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Abscisic Acid Interacts Antagonistically with Salicylic Acid Signaling Pathway in Rice-Magnaporthe grisea Interaction
- Jiang, Chang-Jie, Shimono, Masaki, Sugano, Shoji, Kojima, Mikiko, Yazawa, Katsumi, Yoshida, Riichiro, Inoue, Haruhiko, Hayashi, Nagao, Sakakibara, Hitoshi, Takatsuji, Hiroshi
- Molecular plant-microbe interactions 2010 v.23 no.6 pp. 791-798
- Oryza sativa, rice, grain crops, Magnaporthe grisea, plant pathogenic fungi, blast disease, abscisic acid, salicylic acid, resistance mechanisms, antagonists, biochemical pathways, signal transduction, plant hormones, exogenous sources, foliar application, gene expression regulation, transcription (genetics), hyphae, conidia, culture media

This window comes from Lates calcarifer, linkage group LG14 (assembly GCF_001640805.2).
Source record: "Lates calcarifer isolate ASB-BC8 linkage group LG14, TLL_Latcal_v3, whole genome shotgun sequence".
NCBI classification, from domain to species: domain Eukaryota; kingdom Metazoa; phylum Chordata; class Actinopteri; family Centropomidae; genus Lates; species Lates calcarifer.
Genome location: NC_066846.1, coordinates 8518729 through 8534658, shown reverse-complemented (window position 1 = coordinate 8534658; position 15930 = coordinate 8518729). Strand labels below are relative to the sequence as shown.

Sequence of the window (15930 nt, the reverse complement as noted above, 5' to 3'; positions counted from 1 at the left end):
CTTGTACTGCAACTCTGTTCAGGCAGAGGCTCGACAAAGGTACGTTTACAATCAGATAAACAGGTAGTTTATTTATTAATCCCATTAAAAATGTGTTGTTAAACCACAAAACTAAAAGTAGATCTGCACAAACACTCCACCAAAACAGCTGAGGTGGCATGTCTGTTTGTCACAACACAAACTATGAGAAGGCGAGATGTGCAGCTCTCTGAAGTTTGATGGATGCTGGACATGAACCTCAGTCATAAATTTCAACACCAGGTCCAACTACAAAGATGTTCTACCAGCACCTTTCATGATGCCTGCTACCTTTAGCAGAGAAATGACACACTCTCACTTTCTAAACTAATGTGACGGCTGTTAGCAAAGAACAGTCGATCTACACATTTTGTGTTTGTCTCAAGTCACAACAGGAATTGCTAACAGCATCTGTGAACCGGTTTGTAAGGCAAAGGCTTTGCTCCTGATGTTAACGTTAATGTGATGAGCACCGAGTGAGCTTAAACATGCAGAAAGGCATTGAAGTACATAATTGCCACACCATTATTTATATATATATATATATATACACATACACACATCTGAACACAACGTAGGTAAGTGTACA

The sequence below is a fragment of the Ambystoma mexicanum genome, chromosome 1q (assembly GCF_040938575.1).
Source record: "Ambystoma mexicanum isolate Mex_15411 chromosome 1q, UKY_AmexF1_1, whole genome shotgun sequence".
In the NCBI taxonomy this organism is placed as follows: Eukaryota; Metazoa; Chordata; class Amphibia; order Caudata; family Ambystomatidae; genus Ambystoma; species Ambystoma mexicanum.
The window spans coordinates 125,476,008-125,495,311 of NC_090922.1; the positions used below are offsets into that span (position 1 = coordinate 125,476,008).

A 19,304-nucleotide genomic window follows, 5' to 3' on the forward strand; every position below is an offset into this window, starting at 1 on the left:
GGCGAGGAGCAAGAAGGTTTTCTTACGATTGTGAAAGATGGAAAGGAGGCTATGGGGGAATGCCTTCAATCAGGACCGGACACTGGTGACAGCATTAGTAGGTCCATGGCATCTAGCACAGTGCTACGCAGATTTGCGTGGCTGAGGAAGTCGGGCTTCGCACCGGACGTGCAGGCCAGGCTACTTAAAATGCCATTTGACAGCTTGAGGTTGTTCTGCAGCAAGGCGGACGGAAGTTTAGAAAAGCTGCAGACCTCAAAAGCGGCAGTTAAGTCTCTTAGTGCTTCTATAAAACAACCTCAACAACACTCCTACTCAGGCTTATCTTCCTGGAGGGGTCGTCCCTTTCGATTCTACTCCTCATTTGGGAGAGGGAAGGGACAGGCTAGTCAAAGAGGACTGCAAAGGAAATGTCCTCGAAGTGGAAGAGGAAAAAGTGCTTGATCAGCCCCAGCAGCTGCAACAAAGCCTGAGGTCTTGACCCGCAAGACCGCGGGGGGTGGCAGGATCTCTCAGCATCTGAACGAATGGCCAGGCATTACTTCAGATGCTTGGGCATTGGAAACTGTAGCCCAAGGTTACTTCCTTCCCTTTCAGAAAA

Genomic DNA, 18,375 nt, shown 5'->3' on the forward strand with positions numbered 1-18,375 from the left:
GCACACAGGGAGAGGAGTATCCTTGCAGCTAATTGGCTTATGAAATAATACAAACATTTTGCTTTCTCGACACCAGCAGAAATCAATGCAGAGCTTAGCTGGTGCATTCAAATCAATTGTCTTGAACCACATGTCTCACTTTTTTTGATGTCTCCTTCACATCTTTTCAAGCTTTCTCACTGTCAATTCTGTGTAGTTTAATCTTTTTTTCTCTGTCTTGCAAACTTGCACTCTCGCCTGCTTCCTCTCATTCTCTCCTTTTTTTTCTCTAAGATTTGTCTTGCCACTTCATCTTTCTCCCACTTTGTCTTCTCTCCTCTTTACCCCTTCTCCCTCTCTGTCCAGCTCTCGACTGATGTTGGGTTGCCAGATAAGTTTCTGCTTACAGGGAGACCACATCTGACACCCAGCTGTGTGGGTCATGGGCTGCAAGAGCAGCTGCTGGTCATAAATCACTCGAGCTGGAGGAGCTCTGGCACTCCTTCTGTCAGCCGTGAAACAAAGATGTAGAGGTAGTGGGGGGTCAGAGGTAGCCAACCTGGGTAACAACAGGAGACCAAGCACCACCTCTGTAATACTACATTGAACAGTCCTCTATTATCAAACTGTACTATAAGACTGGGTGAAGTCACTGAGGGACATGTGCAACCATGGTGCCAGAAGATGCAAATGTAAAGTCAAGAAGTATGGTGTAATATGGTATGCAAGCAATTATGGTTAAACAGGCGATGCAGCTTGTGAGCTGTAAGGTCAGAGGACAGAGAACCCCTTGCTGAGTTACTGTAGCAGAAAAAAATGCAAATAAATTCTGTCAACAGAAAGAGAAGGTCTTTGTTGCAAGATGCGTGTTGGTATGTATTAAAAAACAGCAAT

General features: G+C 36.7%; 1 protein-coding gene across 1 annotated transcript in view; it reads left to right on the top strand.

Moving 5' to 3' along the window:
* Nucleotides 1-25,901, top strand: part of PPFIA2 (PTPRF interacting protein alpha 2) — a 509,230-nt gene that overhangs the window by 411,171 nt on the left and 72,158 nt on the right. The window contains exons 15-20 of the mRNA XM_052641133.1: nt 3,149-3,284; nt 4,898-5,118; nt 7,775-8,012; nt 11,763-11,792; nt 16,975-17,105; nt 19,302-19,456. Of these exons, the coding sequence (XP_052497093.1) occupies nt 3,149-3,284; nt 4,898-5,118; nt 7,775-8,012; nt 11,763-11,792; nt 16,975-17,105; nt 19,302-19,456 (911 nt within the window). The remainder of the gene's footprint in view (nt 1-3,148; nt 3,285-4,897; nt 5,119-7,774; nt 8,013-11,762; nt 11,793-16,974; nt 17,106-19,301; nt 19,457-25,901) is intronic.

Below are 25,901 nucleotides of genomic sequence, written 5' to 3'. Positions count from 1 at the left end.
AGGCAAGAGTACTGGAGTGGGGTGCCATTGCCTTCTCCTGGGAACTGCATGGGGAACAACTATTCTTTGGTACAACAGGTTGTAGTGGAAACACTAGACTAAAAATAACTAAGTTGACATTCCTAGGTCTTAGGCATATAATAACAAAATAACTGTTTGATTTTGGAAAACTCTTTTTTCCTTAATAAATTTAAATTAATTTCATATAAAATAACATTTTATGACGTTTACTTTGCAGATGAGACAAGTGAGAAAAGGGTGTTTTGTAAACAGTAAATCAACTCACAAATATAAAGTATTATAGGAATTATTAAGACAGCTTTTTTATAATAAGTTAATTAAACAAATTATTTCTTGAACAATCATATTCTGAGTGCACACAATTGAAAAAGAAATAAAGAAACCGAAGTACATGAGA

- Plant hormones play pivotal signaling roles in plant-pathogen interactions. Here, we report characterization of an antagonistic interaction of abscisic acid (ABA) with salicylic acid (SA) signaling pathways in the rice-Magnaporthe grisea interaction. Exogenous application of ABA drastically compromised the rice resistance to both compatible and incompatible M. grisea strains, indicating that ABA negatively regulates both basal and resistance gene-mediated blast resistance. ABA markedly suppressed the transcriptional upregulation of WRKY45 and OsNPR1, the two key components of the SA signaling pathway in rice, induced by SA or benzothiadiazole or by blast infection. Overexpression of OsNPR1 or WRKY45 largely negated the enhancement of blast susceptibility by ABA, suggesting that ABA acts upstream of WRKY45 and OsNPR1 in the rice SA pathway. ABA-responsive genes were induced during blast infection in a pattern reciprocal to those of WRKY45 and OsPR1b in the compatible rice-blast interaction but only marginally in the incompatible one. These results suggest that the balance of SA and ABA signaling is an important determinant for the outcome of the rice-M. grisea interaction. ABA was detected in hyphae and conidia of M. grisea as well as in culture media, implying that blast-fungus-derived ABA could play a role in triggering ABA signaling at host infection sites.